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Business communication training


I'm running a 1hr session for new graduate trainees on business communication - covering written, telephone, face-to-face.

Any ideas how I can make this participative and interesting?

Louise Cole

6 Responses

  1. interactive session for graduates
    Hi Louise
    1 hour is not a lot of time to both share information and gain buy-in from this group. I run many graduate management development programmes and generally spend more than a day on this topic (using interactive methods).

    The type of thing s you might consider however include:
    In groups, getting them to brainstorm as many methods of communications as they can.

    Then to list the pro’s and cons of each method

    That will take about 1hr

    Other articles covering simular material include:


  2. How people communicate
    TO pick up on the suggestion of pros and cons, you can delve a bit deeper & introduce the concept of body langauge 55%, tone of voice 38%, words 7%.

    Also visual, auditory, kinaesthetic, digital styles of communicating.

    Let me know if you require more info.


  3. often mis-understood research
    When looking at communication skills and tools be acreful as much research has been mis-represented in this area.
    Mehrabian used actors, photographs, recorded speech and other media. His conclusions relate to communications of feelings, specifically where there is “dissonance” between words and received message. It’s even more specific than that but there isn’t room to explain on a posting. In factual communication, words are vital – “I’ll meet you tomorrow at 2pm” for instance. Most communication has a high degree of factual content so shouldn’t be dismissed as just 7% of the message.

    This was discussed in depth on UKHRD some time ago and the man himself responded with:

    My findings on communication and body language, as well as those of many
    other investigators, are summarized in my book, Silent Messages. The
    latter deals with many facets of nonverbal communication, including
    individual communication styles and the important topic of combinations
    of verbal and nonverbal messages.

    Here are a few examples of important aspects of communiation
    described in Silent Messages:

    1. Inconsistent communications and the relative importance of verbal
    and nonverbal messages. This work of mine has received considerable
    attention in the literature. Silent Messages contains a detailed
    discussion of my findings on inconsistent and consistent messages of
    feelings and attitudes (and the differential importance of verbal vs.
    nonverbal cues) on pages 75 to 80.

    Total Liking = 7% Verbal Liking + 38% Vocal Liking + 55% Facial Liking

    Please note that this and other equations regarding differential
    importance of verbal and nonverbal messages were derived from
    experiments dealing with communications of feelings and attitudes (i.e.,
    like-dislike). Unless a communicator is talking about their feelings or
    attitudes, these equations are not applicable. Also see references 286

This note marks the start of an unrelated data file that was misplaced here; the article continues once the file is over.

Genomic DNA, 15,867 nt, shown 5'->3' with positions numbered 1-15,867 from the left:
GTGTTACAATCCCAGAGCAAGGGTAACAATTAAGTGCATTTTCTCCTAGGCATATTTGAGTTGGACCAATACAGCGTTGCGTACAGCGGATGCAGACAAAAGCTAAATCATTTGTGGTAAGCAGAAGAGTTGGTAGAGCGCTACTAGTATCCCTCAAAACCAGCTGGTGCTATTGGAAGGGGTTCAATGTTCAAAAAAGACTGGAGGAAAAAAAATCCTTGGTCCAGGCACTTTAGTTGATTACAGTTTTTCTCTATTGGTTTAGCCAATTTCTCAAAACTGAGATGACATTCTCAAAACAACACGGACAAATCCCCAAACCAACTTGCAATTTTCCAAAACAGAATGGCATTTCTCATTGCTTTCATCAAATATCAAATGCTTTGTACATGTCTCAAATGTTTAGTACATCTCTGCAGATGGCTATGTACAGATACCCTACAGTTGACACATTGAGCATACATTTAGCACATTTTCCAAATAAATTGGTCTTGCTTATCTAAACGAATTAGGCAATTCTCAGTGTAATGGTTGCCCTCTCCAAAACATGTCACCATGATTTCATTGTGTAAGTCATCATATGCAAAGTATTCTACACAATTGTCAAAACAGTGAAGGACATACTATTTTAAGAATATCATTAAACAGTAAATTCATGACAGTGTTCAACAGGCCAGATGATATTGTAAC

and 305 in Silent Messages — these are the original sources of my

    2. Persuasion — what are the important nonverbal messages for
    effective persuasion of others, e.g., in a supervisory role or in

    3. Deceitful behavior — how can one detect that another is being
    deceitful or not overly forthcoming?

    4. Individual communication styles — how do we describe a person’s
    general communication style and what are the basic elements of a
    person’s style? How can one identify problem elements in one’s own
    nonverbal communication and improve one’s communication effectiveness?

    Albert Mehrabian, Ph.D.
    My new email address for your future use: [email protected]
    Telephone: 831 6495710

    Some sites that may be of interest include:


  4. Arian Associates Ltd
    Two way communication is obviously very important in business. We have a ‘bit of fun’ excercise called ‘Who Thinks They Are A Good Communicator Then?’ You are welcome to a copy.
    Just email us :-
    [email protected]

  5. Really participative
    The best session I ever received as a youngster new to the office environment was not done as a training session but as a series of communication tasks done at the desk.

    Training Manager had arranged for a series of phone calls, emails and in-company memos to be sent over a period of time to the new starters (about 8 of us). We then had to ensure that we dealt with the communication as per policy (i.e. customer communication had to be logged on a certain database, your phone manner was recorded etc.).

    The communication got gradually more complex and pressured. The aim was part communication, part induction, part realisation that you needed to network within the company to find out who could help with which issue.

    It takes a bit more planning than a one hour session, but the advantages are that it is not seen as “training”, it highlights certain aptitudes which are hidden in the training environment, and gets people thinking for themselves – surely key to business communcation.

  6. Business communication
    I have a small set of powerpoint slides illustrating examples of poor communication – they can act as an amusing introduction to the topic. Let me know ([email protected]) if you would like a copy.
    Happy Days!


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